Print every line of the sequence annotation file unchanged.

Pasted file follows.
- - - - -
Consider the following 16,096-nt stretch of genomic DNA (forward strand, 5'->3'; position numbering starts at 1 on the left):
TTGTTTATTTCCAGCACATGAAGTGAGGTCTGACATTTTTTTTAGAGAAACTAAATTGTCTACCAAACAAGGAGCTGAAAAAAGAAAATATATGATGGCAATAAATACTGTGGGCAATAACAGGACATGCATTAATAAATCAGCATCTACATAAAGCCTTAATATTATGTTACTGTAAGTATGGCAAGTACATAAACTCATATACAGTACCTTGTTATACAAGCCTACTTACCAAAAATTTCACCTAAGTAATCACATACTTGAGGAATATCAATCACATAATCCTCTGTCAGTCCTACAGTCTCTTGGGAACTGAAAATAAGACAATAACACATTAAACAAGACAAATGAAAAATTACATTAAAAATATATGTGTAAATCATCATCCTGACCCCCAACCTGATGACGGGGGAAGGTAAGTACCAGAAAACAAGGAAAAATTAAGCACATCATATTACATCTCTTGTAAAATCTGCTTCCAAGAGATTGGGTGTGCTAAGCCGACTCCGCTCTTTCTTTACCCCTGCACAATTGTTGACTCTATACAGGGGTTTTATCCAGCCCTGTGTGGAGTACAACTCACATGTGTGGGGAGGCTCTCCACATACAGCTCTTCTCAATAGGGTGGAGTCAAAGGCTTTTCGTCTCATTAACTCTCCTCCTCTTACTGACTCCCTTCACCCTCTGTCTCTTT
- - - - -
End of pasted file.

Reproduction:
Consider the following 16,096-nt stretch of genomic DNA (forward strand, 5'->3'; position numbering starts at 1 on the left):
TTGTTTATTTCCAGCACATGAAGTGAGGTCTGACATTTTTTTTAGAGAAACTAAATTGTCTACCAAACAAGGAGCTGAAAAAAGAAAATATATGATGGCAATAAATACTGTGGGCAATAACAGGACATGCATTAATAAATCAGCATCTACATAAAGCCTTAATATTATGTTACTGTAAGTATGGCAAGTACATAAACTCATATACAGTACCTTGTTATACAAGCCTACTTACCAAAAATTTCACCTAAGTAATCACATACTTGAGGAATATCAATCACATAATCCTCTGTCAGTCCTACAGTCTCTTGGGAACTGAAAATAAGACAATAACACATTAAACAAGACAAATGAAAAATTACATTAAAAATATATGTGTAAATCATCATCCTGACCCCCAACCTGATGACGGGGGAAGGTAAGTACCAGAAAACAAGGAAAAATTAAGCACATCATATTACATCTCTTGTAAAATCTGCTTCCAAGAGATTGGGTGTGCTAAGCCGACTCCGCTCTTTCTTTACCCCTGCACAATTGTTGACTCTATACAGGGGTTTTATCCAGCCCTGTGTGGAGTACAACTCACATGTGTGGGGAGGCTCTCCACATACAGCTCTTCTCAATAGGGTGGAGTCAAAGGCTTTTCGTCTCATTAACTCTCCTCCTCTTACTGACTCCCTTCACCCTCTGTCTCTTT